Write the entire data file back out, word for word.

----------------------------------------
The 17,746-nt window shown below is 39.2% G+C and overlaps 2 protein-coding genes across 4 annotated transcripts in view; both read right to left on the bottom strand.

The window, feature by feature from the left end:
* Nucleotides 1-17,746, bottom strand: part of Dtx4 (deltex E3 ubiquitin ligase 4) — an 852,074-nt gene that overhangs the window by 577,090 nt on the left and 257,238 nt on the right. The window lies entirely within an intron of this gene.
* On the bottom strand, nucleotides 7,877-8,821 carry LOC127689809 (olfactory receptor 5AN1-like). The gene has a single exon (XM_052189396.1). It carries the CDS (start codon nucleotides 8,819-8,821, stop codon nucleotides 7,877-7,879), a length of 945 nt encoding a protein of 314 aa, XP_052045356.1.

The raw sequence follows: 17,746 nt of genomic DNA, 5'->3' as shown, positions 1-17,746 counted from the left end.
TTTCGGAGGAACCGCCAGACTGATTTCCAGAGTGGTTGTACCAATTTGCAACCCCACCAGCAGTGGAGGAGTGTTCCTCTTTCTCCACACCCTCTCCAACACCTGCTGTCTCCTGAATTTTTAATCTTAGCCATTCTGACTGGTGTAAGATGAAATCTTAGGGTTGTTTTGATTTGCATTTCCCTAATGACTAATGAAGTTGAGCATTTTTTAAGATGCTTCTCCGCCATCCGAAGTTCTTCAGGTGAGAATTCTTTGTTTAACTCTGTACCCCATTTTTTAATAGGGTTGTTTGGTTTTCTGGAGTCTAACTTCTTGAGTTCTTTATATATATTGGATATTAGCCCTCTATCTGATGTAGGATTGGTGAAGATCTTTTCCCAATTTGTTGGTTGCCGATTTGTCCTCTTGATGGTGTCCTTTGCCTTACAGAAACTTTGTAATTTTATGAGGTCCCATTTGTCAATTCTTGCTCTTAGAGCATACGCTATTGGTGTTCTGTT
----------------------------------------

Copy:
The 17,746-nt window shown below is 39.2% G+C and overlaps 2 protein-coding genes across 4 annotated transcripts in view; both read right to left on the bottom strand.

The window, feature by feature from the left end:
* Nucleotides 1-17,746, bottom strand: part of Dtx4 (deltex E3 ubiquitin ligase 4) — an 852,074-nt gene that overhangs the window by 577,090 nt on the left and 257,238 nt on the right. The window lies entirely within an intron of this gene.
* On the bottom strand, nucleotides 7,877-8,821 carry LOC127689809 (olfactory receptor 5AN1-like). The gene has a single exon (XM_052189396.1). It carries the CDS (start codon nucleotides 8,819-8,821, stop codon nucleotides 7,877-7,879), a length of 945 nt encoding a protein of 314 aa, XP_052045356.1.

The raw sequence follows: 17,746 nt of genomic DNA, 5'->3' as shown, positions 1-17,746 counted from the left end.
TTTCGGAGGAACCGCCAGACTGATTTCCAGAGTGGTTGTACCAATTTGCAACCCCACCAGCAGTGGAGGAGTGTTCCTCTTTCTCCACACCCTCTCCAACACCTGCTGTCTCCTGAATTTTTAATCTTAGCCATTCTGACTGGTGTAAGATGAAATCTTAGGGTTGTTTTGATTTGCATTTCCCTAATGACTAATGAAGTTGAGCATTTTTTAAGATGCTTCTCCGCCATCCGAAGTTCTTCAGGTGAGAATTCTTTGTTTAACTCTGTACCCCATTTTTTAATAGGGTTGTTTGGTTTTCTGGAGTCTAACTTCTTGAGTTCTTTATATATATTGGATATTAGCCCTCTATCTGATGTAGGATTGGTGAAGATCTTTTCCCAATTTGTTGGTTGCCGATTTGTCCTCTTGATGGTGTCCTTTGCCTTACAGAAACTTTGTAATTTTATGAGGTCCCATTTGTCAATTCTTGCTCTTAGAGCATACGCTATTGGTGTTCTGTT